Frances is similarly pragmatic and cautioned against taking the platitudes too literally. She admired his attitude but didn't want him to be lured into a false sense of security.
After all, we are mere mortals at the whim of an indiscriminate cosmos.
"I sometimes don't like the talk about how brave and how well you fought, because things could not be going well for you and you could still be brave," she relays directly to her husband of 18 years.
"Pat was very brave and positive," she explains before remembering their late friend John Shortt, who sadly died in 2017 aged 53 after a long struggle with cancer.
"But I often think of John, and how brave he was, yet things didn't go right for him. John wasn't getting the positive news we were at different junctures. That's the same for a lot of people. You can fight it all you want but you might still not win the battle."
"That's the harsh truth," Pat agrees.
"The ball bounced in our favour every time. When the surgeons needed to do something, we got the rub of the green, and the treatment worked. In the back of your head, you're thinking, 'this has to work', and that is very daunting."
Smullen's time in the saddle spanned 26 years. He was champion apprentice in 1995 and 1996 and scaled the sport's most prestigious summit aboard Harzand for his staunch allies Dermot Weld and the Aga Khan in the 2016 Investec Derby at Epsom.
He was a gifted rider but also a model pro, and it is a testament to his work ethic that only Mick Kinane has more domestic Flat titles to his name.
Likewise, for all that something as intangible as spirit has its limitations, his refusal to be defeatist about the hand fate dealt him certainly won't have done him any harm; a pseudo endorphin effect, maybe.
Still, even he needed a catalyst to embrace such a valiant approach.
"It came from a nurse called Dee," he recalls of the days following his March diagnosis. "It was my first night in St Vincent's private hospital after moving over from the Beacon. Frances and my brothers had been in, and then they had all gone home.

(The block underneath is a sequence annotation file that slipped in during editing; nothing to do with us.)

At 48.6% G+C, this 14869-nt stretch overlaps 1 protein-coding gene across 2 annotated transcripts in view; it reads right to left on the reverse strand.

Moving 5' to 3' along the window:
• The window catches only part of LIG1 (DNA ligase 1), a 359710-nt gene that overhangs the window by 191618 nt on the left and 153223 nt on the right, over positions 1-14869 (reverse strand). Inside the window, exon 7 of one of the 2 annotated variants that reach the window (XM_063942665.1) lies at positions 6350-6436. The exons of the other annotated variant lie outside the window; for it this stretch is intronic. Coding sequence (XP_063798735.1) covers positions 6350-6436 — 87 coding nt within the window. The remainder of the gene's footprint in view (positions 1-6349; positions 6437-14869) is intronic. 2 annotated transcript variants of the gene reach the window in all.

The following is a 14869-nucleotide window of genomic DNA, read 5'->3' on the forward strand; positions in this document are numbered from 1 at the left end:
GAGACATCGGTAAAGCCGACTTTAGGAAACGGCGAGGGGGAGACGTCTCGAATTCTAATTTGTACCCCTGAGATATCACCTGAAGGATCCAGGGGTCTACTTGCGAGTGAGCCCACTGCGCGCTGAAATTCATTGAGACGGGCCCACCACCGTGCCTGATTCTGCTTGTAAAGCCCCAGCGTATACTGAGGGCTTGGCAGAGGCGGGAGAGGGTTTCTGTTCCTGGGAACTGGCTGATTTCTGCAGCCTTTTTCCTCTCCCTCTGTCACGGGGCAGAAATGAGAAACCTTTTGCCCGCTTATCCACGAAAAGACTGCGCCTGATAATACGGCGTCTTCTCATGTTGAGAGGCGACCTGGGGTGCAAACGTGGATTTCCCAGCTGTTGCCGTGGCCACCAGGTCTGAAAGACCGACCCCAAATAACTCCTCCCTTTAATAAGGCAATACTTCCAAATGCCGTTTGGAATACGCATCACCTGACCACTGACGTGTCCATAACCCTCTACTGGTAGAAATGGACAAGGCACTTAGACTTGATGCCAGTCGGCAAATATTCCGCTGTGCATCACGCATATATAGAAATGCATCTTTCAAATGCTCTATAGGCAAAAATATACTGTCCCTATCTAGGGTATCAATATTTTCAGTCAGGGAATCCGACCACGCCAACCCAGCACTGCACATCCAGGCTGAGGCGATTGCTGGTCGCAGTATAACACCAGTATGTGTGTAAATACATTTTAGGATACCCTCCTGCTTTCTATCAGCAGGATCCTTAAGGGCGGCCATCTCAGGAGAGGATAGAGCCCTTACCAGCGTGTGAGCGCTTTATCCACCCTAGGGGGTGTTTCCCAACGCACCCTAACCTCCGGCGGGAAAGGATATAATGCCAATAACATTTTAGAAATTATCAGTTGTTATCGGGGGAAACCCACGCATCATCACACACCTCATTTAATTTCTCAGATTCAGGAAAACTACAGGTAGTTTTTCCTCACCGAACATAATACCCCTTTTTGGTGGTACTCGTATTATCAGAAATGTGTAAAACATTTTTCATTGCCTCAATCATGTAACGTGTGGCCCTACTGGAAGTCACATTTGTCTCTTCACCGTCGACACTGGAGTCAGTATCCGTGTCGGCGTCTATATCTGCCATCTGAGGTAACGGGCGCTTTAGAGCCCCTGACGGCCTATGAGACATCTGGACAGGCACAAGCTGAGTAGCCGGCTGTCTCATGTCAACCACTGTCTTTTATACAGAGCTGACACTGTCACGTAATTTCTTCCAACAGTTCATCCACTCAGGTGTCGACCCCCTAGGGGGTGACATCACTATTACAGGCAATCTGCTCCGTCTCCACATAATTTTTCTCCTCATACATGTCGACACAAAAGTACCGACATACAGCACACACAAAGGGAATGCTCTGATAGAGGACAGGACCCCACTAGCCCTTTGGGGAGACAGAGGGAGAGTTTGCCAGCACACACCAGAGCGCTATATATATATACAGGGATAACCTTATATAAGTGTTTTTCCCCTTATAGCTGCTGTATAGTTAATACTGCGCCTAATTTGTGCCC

"Dee came in and sat at the end of my bed. The first thing she said to me was, 'Do not, under any circumstances, google pancreatic cancer. Whatever is on the internet is out of date. We've moved on and are long way ahead of what google will tell you.' I never have googled it, to this day.
"The second thing she said was, 'We are on a path together, there is no looking back, it's all forward. We'll get through this'. For someone to come in, who I'd never met in my life, and sit down and talk about 'us' and 'we', it lifted me.
"I distinctly remember it. I actually went to sleep that night thinking I could beat this. It was probably the most important conversation I ever had in my life."
During an intense schedule of chemotherapy, their Brickfield Stud home proved a sanctuary.
"I just love being here," says Pat, and you are reminded of an anecdote David Walsh once wrote in The Sunday Times illustrating the yin and yang of Smullen and Kieren Fallon, who described his colleague as the jockey version of Aidan O'Brien.
"The person who gives his whole life to the job to the best of his ability," Fallon said. "No distractions. Great professionalism. I don't know how they do it. I've had my quirks. Pat has had his tractors."
Pat adds: "Other people play golf, but I love being here, rooting around, keeping the place tidy and improving things.
"The steroids used to play havoc with me during chemo, and my feet used to blow up and feel like they were about to explode.
"Last summer the weather was lovely, so I used to go out at about half-nine or ten o'clock at night and just walk the paddocks to calm everything down. It was the nicest thing on those summer evenings. I could just walk around the place and it would put my mind at ease.
"The days passed and I was so content here. We're both country people, and it goes back to why we got involved in racing in the first place – the love of horses. I've spoken about that before."
"It was the same when I was training," interjects the Classic-winning handler across the countertop.
"When you're doing the job and you have to make a living out of it, you lose sight of it. You weren't a very happy person before this happened to you, Pat. You were doing well and everything, but there was a lot of stress."
Inevitably, though, happiness can be an enemy of success, can't it?
"That's very much the case," Pat agrees. "Everything else came second to riding, and it was the same ten times over for Frances as a trainer. Now that's all done, I think we're happier than we've ever been.